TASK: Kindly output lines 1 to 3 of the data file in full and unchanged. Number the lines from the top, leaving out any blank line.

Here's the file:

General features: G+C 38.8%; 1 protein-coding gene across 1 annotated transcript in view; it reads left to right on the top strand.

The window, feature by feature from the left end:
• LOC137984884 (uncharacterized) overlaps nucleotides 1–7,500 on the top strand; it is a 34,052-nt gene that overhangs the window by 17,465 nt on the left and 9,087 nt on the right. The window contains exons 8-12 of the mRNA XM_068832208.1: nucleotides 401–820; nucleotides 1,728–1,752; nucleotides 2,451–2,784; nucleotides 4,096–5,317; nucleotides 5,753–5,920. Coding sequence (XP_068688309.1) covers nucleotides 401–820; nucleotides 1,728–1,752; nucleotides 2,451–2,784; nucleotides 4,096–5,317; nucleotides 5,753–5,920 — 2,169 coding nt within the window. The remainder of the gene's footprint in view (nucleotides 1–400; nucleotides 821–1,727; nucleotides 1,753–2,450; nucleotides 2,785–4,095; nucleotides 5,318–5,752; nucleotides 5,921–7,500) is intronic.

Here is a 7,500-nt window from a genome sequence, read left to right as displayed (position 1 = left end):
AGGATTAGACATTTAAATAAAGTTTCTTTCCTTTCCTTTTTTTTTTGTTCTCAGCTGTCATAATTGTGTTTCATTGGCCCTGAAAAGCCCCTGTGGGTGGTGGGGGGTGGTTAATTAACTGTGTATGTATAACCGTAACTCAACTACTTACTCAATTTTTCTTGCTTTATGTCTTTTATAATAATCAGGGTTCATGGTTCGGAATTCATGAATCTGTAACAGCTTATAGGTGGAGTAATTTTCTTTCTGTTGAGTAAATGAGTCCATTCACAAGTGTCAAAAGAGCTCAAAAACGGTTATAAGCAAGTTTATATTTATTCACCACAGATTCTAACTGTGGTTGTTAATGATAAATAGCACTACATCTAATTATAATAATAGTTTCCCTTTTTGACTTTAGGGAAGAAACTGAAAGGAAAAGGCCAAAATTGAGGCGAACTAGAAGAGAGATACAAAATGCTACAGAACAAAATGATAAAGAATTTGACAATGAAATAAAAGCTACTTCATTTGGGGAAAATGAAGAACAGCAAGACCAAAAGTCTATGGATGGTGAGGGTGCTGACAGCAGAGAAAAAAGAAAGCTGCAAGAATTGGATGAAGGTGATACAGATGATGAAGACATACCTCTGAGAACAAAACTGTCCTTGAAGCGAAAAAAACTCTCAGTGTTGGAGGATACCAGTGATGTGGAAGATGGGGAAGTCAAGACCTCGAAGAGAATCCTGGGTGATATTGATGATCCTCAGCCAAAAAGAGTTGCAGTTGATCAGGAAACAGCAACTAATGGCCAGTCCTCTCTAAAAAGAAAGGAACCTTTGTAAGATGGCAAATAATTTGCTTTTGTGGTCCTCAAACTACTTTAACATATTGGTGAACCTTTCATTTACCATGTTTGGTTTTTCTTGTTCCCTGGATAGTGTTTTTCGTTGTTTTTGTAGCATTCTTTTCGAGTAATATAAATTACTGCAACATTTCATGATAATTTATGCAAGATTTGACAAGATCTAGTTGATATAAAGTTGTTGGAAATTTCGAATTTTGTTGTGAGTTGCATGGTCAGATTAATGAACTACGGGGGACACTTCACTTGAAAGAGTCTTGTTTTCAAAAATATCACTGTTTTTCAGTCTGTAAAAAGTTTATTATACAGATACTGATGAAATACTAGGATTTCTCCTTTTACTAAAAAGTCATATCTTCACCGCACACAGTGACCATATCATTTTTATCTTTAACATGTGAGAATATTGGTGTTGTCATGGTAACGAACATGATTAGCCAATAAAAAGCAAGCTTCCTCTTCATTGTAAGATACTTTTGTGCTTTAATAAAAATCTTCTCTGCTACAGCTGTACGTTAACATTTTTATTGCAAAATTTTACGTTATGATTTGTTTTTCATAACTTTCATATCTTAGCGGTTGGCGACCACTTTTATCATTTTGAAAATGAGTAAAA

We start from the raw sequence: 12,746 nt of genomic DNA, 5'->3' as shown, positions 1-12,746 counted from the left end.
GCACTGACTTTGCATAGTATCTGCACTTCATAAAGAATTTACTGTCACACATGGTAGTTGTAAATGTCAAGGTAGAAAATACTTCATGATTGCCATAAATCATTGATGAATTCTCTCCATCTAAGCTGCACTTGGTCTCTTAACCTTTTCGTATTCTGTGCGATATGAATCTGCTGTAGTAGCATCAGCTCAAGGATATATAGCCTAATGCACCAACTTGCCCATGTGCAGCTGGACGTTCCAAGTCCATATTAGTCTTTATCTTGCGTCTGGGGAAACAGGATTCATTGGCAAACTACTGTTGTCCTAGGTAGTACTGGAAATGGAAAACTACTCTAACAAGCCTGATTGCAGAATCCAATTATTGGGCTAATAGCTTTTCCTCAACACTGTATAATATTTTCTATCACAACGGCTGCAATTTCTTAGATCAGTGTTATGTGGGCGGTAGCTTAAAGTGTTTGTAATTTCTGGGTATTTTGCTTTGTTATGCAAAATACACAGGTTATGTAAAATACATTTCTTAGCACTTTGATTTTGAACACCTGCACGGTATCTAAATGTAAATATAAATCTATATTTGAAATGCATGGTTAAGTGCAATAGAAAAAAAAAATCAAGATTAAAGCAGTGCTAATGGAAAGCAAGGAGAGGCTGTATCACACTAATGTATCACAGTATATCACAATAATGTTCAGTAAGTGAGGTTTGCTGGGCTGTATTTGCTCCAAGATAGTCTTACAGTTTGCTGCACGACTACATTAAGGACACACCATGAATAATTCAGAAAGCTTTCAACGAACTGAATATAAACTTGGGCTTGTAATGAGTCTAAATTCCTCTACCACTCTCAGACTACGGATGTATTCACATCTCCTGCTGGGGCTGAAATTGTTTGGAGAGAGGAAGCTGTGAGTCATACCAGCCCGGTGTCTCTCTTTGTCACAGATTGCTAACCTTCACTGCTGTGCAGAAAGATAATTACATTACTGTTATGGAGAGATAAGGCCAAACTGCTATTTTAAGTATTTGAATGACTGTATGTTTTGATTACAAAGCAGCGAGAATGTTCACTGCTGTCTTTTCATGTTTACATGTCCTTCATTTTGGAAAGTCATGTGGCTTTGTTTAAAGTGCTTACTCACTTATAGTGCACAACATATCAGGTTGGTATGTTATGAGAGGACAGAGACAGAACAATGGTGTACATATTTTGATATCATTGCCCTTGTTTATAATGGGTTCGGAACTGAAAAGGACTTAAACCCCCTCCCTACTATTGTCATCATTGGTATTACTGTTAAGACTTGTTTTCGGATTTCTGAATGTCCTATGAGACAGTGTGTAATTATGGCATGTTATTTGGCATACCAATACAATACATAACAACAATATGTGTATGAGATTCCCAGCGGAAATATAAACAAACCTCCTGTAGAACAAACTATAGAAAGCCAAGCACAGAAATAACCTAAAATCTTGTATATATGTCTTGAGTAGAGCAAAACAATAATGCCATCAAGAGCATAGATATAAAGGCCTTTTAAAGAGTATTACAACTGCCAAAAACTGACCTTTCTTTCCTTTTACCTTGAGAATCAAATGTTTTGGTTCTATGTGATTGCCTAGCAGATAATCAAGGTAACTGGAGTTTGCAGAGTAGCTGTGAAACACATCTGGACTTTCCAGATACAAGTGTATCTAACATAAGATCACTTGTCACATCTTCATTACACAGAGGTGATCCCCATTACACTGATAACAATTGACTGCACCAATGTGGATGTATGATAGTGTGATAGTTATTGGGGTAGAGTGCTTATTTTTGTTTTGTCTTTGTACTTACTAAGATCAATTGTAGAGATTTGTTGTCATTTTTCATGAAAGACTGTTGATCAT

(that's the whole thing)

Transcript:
General features: G+C 38.8%; 1 protein-coding gene across 1 annotated transcript in view; it reads left to right on the top strand.

The window, feature by feature from the left end:
• LOC137984884 (uncharacterized) overlaps nucleotides 1–7,500 on the top strand; it is a 34,052-nt gene that overhangs the window by 17,465 nt on the left and 9,087 nt on the right. The window contains exons 8-12 of the mRNA XM_068832208.1: nucleotides 401–820; nucleotides 1,728–1,752; nucleotides 2,451–2,784; nucleotides 4,096–5,317; nucleotides 5,753–5,920. Coding sequence (XP_068688309.1) covers nucleotides 401–820; nucleotides 1,728–1,752; nucleotides 2,451–2,784; nucleotides 4,096–5,317; nucleotides 5,753–5,920 — 2,169 coding nt within the window. The remainder of the gene's footprint in view (nucleotides 1–400; nucleotides 821–1,727; nucleotides 1,753–2,450; nucleotides 2,785–4,095; nucleotides 5,318–5,752; nucleotides 5,921–7,500) is intronic.